EDF Energy is to pay £350,000 after the Big Six supplier missed its target to install smart meters.
Under the government’s smart meter roll-out programme, suppliers are required by law to take “all reasonable steps” to roll out these energy gadgets to all homes and small businesses by the end of 2020.
To work towards this, suppliers with more than 250,000 customers must set individual annual targets for smart meters to be installed, which Ofgem monitors.
The energy regulator says these targets aren’t disclosed for commercial reasons, but as of March 2018, 11 million smart meters had been installed in total.
However, EDF Energy has agreed to pay £350,000 into Ofgem’s consumer redress fund after missing its target for 2017.
The delay comes after one energy chief executive told Moneywise in January that firms “don’t have a prayer” of installing smart meters in time for 2020.
Commenting on the missed targets, Jim Poole, director of customer operations at EDF Energy, says: “EDF Energy is working hard to meet its smart meter programme objectives, delivering the benefits of smart meters to our customers, and we are disappointed that we were three weeks late in reaching our 2017 target.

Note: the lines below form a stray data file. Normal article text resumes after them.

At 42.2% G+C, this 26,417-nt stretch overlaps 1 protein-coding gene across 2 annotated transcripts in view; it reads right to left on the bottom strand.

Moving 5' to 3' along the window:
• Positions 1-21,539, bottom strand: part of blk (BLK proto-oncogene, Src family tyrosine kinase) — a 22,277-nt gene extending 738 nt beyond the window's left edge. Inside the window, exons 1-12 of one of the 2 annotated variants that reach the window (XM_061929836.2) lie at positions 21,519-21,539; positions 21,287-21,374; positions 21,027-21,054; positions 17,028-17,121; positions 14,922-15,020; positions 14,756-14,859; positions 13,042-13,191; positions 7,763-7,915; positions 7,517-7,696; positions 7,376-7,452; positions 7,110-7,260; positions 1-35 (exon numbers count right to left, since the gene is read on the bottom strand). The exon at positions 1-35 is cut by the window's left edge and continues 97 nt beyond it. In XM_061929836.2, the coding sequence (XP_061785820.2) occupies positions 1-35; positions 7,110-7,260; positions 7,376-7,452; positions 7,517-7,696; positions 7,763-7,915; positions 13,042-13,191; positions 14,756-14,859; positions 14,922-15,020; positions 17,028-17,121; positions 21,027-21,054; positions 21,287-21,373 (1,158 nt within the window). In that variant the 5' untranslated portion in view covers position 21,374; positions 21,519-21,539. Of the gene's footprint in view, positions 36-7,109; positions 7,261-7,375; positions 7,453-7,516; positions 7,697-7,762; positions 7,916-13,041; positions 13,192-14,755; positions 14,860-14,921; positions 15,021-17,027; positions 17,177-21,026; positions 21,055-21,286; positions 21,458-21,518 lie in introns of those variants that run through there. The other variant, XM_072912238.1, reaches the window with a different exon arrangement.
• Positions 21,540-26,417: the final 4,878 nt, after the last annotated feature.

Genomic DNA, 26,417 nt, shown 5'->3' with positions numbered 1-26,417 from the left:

“During 2017, we doubled our smart meter installation rates and employed more people to install smart meters. We recovered the shortfall quickly in 2018 and are on target for this year.”
The smart meter roll-out has been dogged with issues since it began in 2016. Moneywise has spoken to readers who felt pressured into getting smart meters and who were wrongly told meters were compulsory, while most providers have only installed first-generation smart meters – known as SMETS1 meters – which can stop working if you switch supplier.